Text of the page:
I know that many of you are familiar with the issue. For some of you, the first time you heard the extent and seriousness of the problem may have been at yesterday’s panel discussion. For others, you are living this issue every day in your criminal investigations and prosecutions. Unless we do something soon, it could seriously undermine our ability to protect the community.
I recognize that some out there in the public are not as convinced that this issue is a real threat to public safety. I understand that skepticism. But it is up to us in law enforcement to do a better job explaining to the public why we believe this issue is so serious. It’s part of the reason why the Senate Judiciary Committee held a hearing on this subject two weeks ago—a hearing where I had the opportunity to testify alongside FBI Director James Comey.
That same day, the senators also heard from Cy Vance of the Manhattan District Attorney’s Office, who shared the perspective of a prosecutor who confronts this problem on a daily basis. In his testimony, District Attorney Vance described a number of concrete examples where going dark has had a real impact on law enforcement efforts. One example that he mentioned comes to mind. He recited the actual words of a defendant, speaking on a jail phone to a friend outside of the facility. The defendant was describing recent examples of technology companies issuing new encryption software that made it impossible for police to search his phone. According to the defendant, this new technology was and I quote, “another gift from God.”
But we all know this is no gift—it is a risk to public safety. We must continue to educate the public about going dark and the challenges law enforcement faces in obtaining information in specific cases. As members of the law enforcement community, we are the only ones who can effectively do this. We see the threats and risks and we have an obligation to tell our fellow citizens what we observe.
I do not have the answer to the going dark problem as I stand here today. But finding a solution will require the joint efforts of law enforcement officials at every level, including federal, state and local officials. It is our job to use our collective—and powerful—voice to educate others about going dark and to encourage the tech companies to work with us to design solutions that will permit law enforcement access to the critical evidence we need while protecting cybersecurity and privacy. I hope that you all will join me in this project.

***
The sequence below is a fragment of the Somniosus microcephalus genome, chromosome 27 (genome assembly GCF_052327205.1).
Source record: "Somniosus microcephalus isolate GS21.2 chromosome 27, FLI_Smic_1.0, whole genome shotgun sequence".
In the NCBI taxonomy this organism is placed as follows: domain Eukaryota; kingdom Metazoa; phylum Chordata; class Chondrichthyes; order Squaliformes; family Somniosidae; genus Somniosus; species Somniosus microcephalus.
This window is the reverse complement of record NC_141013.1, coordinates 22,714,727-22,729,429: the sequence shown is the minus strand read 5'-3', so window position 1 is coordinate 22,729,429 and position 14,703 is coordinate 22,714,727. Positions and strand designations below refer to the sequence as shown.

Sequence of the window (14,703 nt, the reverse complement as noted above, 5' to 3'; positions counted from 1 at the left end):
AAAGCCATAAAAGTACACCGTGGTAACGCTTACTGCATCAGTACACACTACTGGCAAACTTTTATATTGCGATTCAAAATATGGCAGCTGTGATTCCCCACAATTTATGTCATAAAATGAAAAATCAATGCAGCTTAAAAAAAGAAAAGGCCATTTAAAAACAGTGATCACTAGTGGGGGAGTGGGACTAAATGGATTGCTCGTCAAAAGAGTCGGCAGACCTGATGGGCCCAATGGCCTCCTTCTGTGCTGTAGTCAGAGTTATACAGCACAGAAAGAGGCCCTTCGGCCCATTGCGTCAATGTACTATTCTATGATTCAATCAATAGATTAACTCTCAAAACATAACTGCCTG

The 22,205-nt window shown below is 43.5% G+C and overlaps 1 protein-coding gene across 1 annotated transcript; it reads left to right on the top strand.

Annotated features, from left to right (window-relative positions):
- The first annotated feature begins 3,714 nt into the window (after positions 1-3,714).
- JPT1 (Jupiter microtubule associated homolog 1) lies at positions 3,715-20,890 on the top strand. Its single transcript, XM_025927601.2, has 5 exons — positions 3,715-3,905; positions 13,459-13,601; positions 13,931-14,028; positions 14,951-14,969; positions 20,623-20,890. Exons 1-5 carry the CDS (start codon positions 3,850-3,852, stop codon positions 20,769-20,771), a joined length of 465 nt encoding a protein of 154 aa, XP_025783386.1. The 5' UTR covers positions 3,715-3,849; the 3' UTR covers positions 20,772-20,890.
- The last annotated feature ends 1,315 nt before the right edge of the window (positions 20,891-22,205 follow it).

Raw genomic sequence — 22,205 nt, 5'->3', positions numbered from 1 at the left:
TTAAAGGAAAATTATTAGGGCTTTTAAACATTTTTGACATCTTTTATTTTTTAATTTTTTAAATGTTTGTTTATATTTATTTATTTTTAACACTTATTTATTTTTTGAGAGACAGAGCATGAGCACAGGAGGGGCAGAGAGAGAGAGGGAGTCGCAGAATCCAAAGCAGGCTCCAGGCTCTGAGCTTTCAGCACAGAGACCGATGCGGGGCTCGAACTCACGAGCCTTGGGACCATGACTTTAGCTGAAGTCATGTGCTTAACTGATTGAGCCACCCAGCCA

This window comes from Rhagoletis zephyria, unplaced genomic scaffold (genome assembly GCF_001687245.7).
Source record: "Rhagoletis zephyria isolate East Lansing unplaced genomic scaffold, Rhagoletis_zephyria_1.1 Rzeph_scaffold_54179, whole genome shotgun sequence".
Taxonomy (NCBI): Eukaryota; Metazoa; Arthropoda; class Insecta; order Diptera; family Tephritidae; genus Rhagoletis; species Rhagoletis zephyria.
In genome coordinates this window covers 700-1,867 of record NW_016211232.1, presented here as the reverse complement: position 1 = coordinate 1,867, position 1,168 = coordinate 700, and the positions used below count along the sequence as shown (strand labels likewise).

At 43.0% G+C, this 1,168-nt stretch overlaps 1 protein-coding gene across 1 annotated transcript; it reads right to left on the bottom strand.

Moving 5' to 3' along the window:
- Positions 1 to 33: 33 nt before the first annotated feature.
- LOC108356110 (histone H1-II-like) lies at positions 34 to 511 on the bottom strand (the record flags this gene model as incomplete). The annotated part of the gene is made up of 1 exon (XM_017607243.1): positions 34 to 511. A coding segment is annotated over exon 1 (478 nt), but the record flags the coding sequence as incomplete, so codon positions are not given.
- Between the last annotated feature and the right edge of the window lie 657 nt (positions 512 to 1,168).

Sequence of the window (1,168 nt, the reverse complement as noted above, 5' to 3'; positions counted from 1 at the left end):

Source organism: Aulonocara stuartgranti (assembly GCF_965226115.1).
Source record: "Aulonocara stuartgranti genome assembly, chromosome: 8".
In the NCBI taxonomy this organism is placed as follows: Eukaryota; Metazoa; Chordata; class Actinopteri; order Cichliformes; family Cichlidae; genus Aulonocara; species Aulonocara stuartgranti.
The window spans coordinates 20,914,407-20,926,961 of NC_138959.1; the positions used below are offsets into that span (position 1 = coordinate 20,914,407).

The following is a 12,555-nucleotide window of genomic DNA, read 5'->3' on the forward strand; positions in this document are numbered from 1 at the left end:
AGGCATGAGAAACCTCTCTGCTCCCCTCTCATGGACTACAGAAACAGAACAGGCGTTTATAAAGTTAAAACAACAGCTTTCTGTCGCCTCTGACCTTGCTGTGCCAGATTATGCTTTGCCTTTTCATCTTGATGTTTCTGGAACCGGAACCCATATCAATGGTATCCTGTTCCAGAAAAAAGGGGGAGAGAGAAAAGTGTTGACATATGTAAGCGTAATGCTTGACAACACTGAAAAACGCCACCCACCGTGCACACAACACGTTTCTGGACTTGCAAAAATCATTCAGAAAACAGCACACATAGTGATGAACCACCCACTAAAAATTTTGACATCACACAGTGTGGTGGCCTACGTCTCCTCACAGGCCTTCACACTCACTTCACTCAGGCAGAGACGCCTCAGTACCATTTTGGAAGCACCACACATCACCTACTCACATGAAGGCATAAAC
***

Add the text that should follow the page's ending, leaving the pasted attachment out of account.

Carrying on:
The other issue of mutual interest that I want to discuss is sentencing reform. I know this is a topic that stirs a lot of debate in law enforcement circles and thoughtful people can reasonably disagree on the right approach. But I want to talk about why I support certain proposals to recalibrate our federal drug sentencing laws and why I think these changes will make our prosecutors more effective, not less.
With Congress closer than ever to bipartisan agreement, the issue is getting plenty of attention these days. But it’s hardly a new topic. For years, states have been grappling with the high costs of incarceration and working hard to find solutions. In places like Texas and Georgia, where I’m from, we’ve seen legislatures enact bold, bipartisan laws, which have reduced prison populations without increasing crime rates. In many ways, the federal government is simply hoping to copy the successes already happening at the state level.
In Georgia, between 1990 and 2011, the prison population more than doubled and spending on corrections soared from $492 million to more than $1 billion annually. Recognizing the problem, Georgia enacted sweeping criminal justice reforms in 2012 and since that time, prison admissions have fallen eight percent. Importantly, the violent crime rate decreased as well to the lowest it has been since 1980. As another example, in Texas, the prison population increased by 300 percent between 1985 and 2005. In 2007, Texas enacted legislation to reduce sentencing terms for drug offenders. In the period after Texas implemented its reforms, the violent crime rate declined by 20 percent between 2007 and 2011.
DOJ is now confronting similar issues. While the U.S. population increased by about a third since 1980, the federal prison population grew by almost 800 percent during that time. Nearly half of all federal inmates are serving long imprisonment terms for drug-related offenses. There can be little doubt that our current levels of incarceration are extraordinary and have been over the past 30 years.